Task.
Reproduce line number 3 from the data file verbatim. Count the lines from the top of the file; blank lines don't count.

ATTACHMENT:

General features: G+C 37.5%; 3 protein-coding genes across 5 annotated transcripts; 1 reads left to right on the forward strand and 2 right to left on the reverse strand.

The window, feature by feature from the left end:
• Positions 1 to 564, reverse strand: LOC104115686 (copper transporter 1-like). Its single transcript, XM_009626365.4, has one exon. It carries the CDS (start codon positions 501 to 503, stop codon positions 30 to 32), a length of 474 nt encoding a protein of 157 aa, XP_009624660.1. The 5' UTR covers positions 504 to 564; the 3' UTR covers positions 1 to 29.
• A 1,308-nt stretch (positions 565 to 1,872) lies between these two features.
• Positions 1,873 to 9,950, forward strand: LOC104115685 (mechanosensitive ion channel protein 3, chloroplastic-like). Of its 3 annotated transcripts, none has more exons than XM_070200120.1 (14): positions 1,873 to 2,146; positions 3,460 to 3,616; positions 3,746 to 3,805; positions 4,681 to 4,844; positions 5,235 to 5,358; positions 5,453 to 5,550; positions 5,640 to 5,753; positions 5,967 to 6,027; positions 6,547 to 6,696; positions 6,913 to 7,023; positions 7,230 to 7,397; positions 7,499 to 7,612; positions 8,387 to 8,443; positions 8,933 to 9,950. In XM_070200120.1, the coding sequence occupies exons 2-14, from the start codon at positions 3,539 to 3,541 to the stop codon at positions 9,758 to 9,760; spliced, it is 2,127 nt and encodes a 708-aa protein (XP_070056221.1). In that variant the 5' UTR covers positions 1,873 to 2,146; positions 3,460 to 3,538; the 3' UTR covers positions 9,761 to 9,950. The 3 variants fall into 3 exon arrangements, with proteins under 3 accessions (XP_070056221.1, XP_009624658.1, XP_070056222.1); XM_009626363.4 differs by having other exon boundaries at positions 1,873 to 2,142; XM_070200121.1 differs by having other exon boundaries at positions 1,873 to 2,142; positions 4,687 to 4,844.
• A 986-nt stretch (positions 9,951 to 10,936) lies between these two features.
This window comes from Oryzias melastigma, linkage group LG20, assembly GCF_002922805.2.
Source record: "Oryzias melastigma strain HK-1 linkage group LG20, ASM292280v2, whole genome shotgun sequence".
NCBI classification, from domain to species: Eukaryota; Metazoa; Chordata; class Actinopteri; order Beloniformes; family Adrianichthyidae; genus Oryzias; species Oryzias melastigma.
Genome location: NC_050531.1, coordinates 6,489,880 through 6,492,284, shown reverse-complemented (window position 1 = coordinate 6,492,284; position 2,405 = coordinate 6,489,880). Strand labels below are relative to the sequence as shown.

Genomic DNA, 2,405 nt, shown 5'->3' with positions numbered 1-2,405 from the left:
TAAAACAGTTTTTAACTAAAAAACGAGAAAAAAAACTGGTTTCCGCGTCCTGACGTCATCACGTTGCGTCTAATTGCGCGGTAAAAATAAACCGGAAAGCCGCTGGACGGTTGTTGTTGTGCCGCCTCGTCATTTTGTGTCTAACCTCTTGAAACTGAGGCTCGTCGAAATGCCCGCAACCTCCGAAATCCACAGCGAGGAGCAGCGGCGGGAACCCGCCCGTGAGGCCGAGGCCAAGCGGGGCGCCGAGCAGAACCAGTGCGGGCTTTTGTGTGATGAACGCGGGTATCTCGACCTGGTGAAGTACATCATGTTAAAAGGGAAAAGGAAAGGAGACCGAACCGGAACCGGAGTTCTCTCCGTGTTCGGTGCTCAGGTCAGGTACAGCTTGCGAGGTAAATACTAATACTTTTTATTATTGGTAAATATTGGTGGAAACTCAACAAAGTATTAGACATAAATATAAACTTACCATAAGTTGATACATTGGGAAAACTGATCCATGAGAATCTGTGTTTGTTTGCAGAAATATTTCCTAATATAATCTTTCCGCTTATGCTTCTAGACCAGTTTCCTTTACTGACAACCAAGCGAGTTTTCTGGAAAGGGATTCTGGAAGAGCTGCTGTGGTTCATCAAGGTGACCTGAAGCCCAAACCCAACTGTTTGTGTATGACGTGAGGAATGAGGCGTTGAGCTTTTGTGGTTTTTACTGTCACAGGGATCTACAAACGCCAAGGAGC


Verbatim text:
• Positions 1 to 564, reverse strand: LOC104115686 (copper transporter 1-like). Its single transcript, XM_009626365.4, has one exon. It carries the CDS (start codon positions 501 to 503, stop codon positions 30 to 32), a length of 474 nt encoding a protein of 157 aa, XP_009624660.1. The 5' UTR covers positions 504 to 564; the 3' UTR covers positions 1 to 29.